Be sure to clean permanent ink off your stamp immediately to prevent staining of the rubber.
When inking up your stamp with a dye-based rainbow pad, slowly move to the darker end when inking. This will keep the dark inks from mixing with the lighter ones...
When stamping an image you plan on working with a lot, be sure to stamp it on a whole sheet of paper. This will save you time because the next time you need it, you'll have it. All you'll have to do is color it in the way you want.
As far as cleaning your stamps, I've tried just about everything and have decided that baby wipes are the best for me. They are easiest (fastest) and the most gentle on your stamps.(no more splattering of inks from a stamp scrubber!) I do use a scrubber for drying sometimes, though.
When doing a grid card, stamp your "focal" image in the center first, then put your division lines in around it so they frame it perfectly. This method looks very thought out and nice.
When cutting a mask image, be sure to cut just inside of the stamped image to eliminate any halo affect. This will ensure a clean adjacent image.
If you use "pop dots", cut them in half. They work just as well and go twice as far. Also, cut up the frame once all the pop dots are used up and use them as well. I used to think I could use fun foam just as easily but the pop dots have been working out very well instead and they're already cut into nice circles so they are easy to use and the perfect thickness. I love doing 3D stuff a LOT and they still seem to last a long time.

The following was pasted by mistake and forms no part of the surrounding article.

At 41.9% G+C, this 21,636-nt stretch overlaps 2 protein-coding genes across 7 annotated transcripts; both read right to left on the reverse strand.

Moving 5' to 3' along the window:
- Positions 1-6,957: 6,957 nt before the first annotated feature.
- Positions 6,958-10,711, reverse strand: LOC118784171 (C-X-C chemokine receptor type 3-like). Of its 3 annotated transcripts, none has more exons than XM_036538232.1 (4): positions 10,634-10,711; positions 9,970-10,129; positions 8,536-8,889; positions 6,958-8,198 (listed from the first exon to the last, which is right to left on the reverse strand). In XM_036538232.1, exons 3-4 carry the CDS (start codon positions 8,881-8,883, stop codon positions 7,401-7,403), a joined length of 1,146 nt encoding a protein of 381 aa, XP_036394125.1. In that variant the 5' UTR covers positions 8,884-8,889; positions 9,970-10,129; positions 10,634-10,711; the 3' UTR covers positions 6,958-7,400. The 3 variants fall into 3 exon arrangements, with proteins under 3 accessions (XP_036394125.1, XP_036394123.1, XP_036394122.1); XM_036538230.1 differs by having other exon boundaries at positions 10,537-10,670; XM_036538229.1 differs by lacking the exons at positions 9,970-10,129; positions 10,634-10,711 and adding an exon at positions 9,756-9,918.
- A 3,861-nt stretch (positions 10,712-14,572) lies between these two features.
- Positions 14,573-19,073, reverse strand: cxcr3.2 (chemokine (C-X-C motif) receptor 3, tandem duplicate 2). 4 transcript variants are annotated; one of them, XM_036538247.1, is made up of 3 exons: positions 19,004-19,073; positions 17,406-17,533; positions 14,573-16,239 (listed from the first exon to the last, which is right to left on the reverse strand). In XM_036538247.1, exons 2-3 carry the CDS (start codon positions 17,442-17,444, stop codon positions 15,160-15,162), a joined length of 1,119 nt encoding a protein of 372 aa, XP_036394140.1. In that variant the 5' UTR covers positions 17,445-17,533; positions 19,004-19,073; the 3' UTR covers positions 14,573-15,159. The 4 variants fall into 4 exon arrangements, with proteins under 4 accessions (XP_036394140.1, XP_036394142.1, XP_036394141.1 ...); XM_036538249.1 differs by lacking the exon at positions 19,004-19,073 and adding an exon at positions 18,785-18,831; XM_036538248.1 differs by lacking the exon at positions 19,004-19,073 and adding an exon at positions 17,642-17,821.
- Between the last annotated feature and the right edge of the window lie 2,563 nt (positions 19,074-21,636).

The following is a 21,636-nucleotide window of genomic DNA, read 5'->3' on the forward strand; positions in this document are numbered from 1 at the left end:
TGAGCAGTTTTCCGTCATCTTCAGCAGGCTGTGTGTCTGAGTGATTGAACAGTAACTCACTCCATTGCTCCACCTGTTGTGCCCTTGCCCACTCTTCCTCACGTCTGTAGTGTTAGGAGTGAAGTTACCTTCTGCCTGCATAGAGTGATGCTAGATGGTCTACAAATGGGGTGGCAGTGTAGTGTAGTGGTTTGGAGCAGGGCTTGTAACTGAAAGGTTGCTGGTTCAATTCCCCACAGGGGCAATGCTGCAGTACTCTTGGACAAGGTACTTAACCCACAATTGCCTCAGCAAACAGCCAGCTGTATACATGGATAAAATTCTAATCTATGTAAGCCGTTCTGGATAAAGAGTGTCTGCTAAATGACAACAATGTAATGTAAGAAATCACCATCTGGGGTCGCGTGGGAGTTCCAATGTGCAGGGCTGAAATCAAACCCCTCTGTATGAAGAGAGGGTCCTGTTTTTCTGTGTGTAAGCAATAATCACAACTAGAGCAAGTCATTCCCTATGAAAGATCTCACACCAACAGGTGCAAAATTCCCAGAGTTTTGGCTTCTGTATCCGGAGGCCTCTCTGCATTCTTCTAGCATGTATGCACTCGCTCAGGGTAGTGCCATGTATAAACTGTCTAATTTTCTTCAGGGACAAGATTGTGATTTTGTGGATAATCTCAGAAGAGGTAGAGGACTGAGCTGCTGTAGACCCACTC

When drilling into dominos with your ceramic tile bit, keep a very cold mug of water nearby so you can dip the hot drill bit into it in between dominos. Drilling with a burning hot bit can be dangerous and will wreck the bit...I've also heard that dremel tools work great for this.
By all means, play your favorite music when stamping. Whatever type makes you happy. This always puts me into the right mind-set for creating and the white noise helps me to focus on what I am doing without distractions.
I LOVE my rubber stamps but money doesn't allow me the luxury of purchasing all the stamps I crave so I've come up with a temporary fix. Search the web for black and white "coloring page" images, download them and manipulate them to the size you want in your word processor, print them and enjoy
Get your white (and some colored) card stock in bulk at Wal-Mart or your paper store. It's much cheaper there. And always keep a watchful eye for neat papers from junk mail, etc. Recycling is a great excuse to stamp! Just doing your social duty, right?!
Keep a magnetized shopping list tablet (a small paper tablet with a magnet glued on the back) near your stamping area or with your magazines so it's easy to jot down your wanted items. I always think I'll remember what it is I need and then when I walk into the stamp store, my mind goes blank!